This brings us to the other side of the problem. Wesleyan has used the Theater Department in promotional material ever since Hamilton exploded two years ago. It’s hard to hear about Wesleyan these days and not get excited about the state of theater. Largely due to this,  the Theater major has grown tremendously. The Sophomore and First Year classes are the biggest groups of prospective Theater majors ever, which is wonderful. However, one of the very first things Dean Nerenberg did as Interim Chair was put a hold on hiring faculty members. At this point there is no professor who can teach Acting I, and Theater Histories I and II are similarly up in the air, with Fall 2017 being the last semester they are surely being taught. All three of these classes are gateways to the major, and Acting I specifically is one of the most sought after classes at Wesleyan, routinely offering three sections to fill demand. And yet Wesleyan is still publicizing the Theater Department as if it can handle the current overflow of students.

In light of all this, there will be a town hall on Monday, where students, alumni, and other members of the community can share their feelings on the major, reasons it’s important that we resume hiring—especially tenure-track professors—and ask the administration directly what their plans are for reforming this situation. The town hall is open to anyone who is interested, and the current and past theater majors would love your support. It will take place in the Ring Family Performing Arts Hall from 4:45-6:00pm. Whether you find yourself directly affected by this or not, we hope that you will join us in solidarity.

TL;DR Support Wesleyan students in Theater at the Town Hall on Monday, February 13th from 4:45-6pm in the Ring Family Performing Arts Hall.

 

  • Jacquelyn Roberts

    Dear Wes Theater Folks,
    I am an alum, Class of “82 and an alum of Yale Drama Class of “89. For a few months I have been trying to put together a joint production of my play, Lick O’ the Knife, involving Wesleyan students and a group of sub-Saharan African artist in Florence. I am still willing to make this happen in spite of the challenges posed by the Theater Department.

    Please contact me if you are interested
    Jackie Roberts
    jr3638@gmail.com
    https://www.facebook.com/
    jacquelyn.roberts.58

    PLAY SYNOPSIS
    Lick O’ the Knife is a modern comedy in the tradition of the popular plays of the early nineteenth century. Set in 1837 Paris, the piece revolves around a friendship between the Russian poet, Alexander Pushkin and the French dramatist, Alexandre Dumas (pere) that takes place over a wild 12 hours of drinking, poetry and love-making. In short, Lick O’ the Knife is a Black swashbuckler.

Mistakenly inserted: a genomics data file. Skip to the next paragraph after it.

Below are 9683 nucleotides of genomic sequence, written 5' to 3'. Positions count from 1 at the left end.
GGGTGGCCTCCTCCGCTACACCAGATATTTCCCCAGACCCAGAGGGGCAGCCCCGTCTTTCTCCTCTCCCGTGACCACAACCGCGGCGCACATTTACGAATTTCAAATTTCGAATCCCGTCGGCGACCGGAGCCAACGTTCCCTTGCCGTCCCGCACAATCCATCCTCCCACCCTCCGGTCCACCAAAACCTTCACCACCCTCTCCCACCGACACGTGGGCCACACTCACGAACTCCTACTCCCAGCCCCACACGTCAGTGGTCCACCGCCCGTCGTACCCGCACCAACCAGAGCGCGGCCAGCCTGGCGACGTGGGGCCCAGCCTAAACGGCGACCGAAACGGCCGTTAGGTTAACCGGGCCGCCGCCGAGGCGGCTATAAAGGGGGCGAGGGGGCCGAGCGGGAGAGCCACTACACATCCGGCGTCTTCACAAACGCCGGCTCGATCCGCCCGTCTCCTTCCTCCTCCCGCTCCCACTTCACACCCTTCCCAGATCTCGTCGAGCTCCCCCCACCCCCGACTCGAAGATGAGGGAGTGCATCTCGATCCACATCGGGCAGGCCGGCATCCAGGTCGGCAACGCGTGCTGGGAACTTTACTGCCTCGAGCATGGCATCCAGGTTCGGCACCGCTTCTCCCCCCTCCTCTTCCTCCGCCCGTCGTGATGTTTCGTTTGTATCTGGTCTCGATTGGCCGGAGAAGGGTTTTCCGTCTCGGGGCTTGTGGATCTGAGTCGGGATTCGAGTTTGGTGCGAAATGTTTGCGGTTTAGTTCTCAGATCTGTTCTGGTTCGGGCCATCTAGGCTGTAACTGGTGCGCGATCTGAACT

It is often forgotten that these nineteenth century writers spoke openly of their experiences as black men. Lick O’ the Knife’s exploration of the bonds among black men has been transposed into 1837 in order to offer fresh perspectives on the dynamics of masculinity that we inhabit in contemporary Black America. The play straddles the double-edged sword of violence as a path to freedom and violence as a path to self-destruction.

    ABOUT THE WRITER
    Jackie Roberts is the artistic director of 2016 ell project at the Arts Center of the Capital Region, a regional theater dedicated to providing living wage jobs for young people 18 to 25. Jackie has been a member of Blacksmyths, the African American writers, collective at the Mark Taper Forum; and a finalist for the Sundance Playwriting Festival and the Eugene O’Neill Festival. She was a panelist for the National Endowment for the Arts and the New York State Council on the Arts as well as a grant recipient. Her plays have been performed at the Sledgehammer Theater in San Diego, The Cleveland Public Theatre and schools around the country including the Mary McDowell Friends School/A School For Students With Learning Disabilities. Her article “Healing Myths from the Ethnic Community, or Why I don’t teach August Wilson” is available in the journal Theater Topics. She has a B.A. in philosophy from Wesleyan University and an M.F.A. from Yale University School of Drama. As an actor, she flourished for several years working in the theater, where she received a Southern California Theatre Critics Award and a NAACP Image Award. Jackie also spent several years on the Warner Brothers’ sitcom, The Steve Harvey Show, Fox’s Party of Five as well as NBC’s The West Wing. Her article “Healing Myths from the Ethnic Community, or Why I don’t teach August Wilson” is available in Theater Topics September 2010, John Hopkins University Press.

  • Paul Bostwick

    ’87 grad here… Thanks for the summary!